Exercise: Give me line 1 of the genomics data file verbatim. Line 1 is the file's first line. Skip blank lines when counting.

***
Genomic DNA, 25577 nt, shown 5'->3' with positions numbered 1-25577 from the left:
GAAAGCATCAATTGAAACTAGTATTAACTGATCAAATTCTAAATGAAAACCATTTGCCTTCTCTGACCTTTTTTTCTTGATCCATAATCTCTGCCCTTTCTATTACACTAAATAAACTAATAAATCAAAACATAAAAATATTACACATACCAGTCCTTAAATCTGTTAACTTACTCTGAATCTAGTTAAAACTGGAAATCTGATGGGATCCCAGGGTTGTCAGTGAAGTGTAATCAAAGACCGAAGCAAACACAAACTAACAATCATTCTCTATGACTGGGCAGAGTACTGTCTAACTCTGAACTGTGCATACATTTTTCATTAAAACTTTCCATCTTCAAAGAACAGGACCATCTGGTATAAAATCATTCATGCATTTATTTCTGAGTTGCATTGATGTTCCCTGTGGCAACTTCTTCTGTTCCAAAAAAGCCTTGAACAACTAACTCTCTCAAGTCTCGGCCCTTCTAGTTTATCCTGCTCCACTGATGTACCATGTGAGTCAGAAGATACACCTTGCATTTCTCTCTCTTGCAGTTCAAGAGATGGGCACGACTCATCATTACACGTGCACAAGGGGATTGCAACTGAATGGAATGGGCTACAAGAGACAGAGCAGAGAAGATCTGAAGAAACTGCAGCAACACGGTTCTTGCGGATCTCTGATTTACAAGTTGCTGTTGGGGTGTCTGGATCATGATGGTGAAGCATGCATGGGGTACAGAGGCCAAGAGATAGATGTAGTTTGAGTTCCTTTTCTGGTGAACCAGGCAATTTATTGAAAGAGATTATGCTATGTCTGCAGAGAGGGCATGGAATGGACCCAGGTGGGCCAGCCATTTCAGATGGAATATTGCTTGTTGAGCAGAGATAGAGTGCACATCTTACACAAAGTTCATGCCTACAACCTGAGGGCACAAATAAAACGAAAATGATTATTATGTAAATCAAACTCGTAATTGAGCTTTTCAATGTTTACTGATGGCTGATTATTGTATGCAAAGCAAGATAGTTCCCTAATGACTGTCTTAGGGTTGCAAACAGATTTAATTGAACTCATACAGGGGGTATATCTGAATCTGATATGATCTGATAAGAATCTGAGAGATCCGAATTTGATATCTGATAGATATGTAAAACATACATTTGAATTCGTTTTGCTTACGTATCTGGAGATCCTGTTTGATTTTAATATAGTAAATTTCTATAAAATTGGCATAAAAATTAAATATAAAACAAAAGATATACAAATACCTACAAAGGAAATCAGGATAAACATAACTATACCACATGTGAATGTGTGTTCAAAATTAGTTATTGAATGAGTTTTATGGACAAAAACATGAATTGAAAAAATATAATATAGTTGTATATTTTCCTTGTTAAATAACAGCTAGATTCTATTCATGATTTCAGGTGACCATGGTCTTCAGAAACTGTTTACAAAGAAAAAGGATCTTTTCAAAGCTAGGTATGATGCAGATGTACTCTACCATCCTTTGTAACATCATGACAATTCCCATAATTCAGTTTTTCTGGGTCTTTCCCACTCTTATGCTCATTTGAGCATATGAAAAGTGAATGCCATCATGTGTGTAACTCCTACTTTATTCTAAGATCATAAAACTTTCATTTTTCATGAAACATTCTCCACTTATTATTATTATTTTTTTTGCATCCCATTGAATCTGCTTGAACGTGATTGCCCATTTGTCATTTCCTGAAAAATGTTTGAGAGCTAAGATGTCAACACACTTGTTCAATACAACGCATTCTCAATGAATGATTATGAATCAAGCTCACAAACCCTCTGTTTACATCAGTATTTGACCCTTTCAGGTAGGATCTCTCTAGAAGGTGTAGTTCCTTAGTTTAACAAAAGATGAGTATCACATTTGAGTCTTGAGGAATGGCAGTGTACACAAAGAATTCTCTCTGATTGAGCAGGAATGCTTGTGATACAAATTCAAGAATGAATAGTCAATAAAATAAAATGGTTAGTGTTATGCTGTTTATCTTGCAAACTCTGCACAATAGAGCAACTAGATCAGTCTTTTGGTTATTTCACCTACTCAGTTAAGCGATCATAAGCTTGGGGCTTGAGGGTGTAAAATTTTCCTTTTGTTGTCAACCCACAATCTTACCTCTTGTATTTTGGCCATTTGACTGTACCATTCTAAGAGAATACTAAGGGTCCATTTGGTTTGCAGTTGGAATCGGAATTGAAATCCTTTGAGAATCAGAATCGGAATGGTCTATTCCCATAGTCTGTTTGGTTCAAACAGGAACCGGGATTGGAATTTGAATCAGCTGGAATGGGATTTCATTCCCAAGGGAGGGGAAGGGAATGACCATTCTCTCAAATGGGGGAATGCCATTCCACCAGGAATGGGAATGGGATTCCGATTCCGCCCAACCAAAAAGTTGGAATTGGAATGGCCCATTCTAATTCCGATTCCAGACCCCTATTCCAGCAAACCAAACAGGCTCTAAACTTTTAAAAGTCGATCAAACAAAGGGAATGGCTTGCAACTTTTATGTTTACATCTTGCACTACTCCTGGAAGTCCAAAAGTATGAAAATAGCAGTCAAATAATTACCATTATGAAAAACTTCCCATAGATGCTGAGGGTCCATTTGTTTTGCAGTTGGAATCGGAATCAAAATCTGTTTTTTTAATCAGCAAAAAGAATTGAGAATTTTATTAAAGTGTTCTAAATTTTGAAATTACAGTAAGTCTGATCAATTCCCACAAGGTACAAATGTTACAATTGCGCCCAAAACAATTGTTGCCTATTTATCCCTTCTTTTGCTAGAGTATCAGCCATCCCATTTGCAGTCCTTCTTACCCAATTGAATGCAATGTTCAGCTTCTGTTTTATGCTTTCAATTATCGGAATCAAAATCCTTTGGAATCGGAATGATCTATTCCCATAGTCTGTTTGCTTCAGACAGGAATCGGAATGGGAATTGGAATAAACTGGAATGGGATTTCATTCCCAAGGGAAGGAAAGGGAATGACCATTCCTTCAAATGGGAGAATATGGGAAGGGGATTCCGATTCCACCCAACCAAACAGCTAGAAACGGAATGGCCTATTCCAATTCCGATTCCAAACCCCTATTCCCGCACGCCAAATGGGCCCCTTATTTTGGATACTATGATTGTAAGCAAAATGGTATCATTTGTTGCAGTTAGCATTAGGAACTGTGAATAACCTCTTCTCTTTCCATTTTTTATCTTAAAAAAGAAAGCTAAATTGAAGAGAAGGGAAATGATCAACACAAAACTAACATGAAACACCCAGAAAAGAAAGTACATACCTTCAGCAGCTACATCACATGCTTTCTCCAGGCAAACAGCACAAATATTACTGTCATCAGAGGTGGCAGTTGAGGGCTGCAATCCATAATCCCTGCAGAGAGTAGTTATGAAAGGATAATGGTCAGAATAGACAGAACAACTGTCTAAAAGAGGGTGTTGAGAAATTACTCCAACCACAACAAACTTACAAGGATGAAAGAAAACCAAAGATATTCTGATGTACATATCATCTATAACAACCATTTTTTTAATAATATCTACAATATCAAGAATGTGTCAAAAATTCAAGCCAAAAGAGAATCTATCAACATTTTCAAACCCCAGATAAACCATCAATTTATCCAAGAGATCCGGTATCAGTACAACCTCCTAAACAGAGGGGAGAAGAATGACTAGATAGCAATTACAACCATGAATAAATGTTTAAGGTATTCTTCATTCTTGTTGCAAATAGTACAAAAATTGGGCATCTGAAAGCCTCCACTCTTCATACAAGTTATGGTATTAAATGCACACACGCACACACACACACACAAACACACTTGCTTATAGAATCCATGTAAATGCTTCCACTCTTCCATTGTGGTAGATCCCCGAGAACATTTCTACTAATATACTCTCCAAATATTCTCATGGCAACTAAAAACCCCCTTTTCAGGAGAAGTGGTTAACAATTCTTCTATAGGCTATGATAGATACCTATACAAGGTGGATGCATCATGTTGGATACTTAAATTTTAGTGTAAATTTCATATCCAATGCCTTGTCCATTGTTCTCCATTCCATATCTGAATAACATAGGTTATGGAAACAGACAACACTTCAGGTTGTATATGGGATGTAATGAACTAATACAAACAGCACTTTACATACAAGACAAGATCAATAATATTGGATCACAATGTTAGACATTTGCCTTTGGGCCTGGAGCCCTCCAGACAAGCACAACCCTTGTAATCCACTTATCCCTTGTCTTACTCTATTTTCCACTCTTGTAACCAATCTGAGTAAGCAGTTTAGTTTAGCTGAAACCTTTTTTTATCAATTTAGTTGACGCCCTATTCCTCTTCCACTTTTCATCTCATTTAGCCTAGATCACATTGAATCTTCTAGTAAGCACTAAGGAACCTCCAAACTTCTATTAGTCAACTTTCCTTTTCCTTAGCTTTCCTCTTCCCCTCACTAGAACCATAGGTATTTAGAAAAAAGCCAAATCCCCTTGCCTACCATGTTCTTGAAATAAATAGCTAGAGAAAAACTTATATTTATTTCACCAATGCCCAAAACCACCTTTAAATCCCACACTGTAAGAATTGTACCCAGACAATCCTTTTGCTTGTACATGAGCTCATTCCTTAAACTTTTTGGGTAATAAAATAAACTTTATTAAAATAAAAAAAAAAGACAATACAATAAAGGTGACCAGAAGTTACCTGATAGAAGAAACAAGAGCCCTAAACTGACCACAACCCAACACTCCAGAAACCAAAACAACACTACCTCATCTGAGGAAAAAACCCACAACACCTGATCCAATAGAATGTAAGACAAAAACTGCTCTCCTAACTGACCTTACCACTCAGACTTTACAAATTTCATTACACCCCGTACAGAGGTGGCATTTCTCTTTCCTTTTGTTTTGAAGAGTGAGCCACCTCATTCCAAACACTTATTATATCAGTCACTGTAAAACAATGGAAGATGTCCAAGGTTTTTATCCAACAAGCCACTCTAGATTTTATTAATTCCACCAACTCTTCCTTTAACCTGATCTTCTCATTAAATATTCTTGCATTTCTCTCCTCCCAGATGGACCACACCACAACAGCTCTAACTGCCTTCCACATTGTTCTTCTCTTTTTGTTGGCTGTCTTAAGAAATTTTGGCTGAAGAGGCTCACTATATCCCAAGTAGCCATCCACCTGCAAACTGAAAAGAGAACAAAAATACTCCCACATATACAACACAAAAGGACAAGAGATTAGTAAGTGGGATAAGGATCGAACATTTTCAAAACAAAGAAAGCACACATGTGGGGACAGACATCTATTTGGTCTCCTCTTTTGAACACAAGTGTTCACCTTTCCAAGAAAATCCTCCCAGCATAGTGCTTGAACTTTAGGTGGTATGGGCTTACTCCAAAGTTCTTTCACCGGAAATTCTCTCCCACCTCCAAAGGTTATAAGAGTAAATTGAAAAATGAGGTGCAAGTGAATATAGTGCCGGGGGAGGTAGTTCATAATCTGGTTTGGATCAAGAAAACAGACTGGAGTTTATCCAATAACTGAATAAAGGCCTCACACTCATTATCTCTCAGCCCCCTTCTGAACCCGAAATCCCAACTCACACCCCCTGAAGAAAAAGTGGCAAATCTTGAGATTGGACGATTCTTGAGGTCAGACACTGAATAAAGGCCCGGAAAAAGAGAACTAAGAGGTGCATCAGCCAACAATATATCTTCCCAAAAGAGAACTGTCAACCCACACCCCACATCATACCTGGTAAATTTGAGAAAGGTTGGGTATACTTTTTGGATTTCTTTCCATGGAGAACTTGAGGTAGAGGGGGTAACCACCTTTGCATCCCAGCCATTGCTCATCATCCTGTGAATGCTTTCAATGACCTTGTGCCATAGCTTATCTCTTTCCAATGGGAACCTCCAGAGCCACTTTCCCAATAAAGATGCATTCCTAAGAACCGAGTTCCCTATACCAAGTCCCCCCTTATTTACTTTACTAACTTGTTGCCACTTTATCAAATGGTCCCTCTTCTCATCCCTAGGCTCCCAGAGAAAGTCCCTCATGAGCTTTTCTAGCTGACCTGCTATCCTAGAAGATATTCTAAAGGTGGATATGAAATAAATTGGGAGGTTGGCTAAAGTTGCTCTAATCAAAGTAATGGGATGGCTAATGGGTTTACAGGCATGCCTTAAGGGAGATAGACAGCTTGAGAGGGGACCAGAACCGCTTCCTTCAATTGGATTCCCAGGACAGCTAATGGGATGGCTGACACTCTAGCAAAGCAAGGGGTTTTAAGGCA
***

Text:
Genomic DNA, 25577 nt, shown 5'->3' with positions numbered 1-25577 from the left: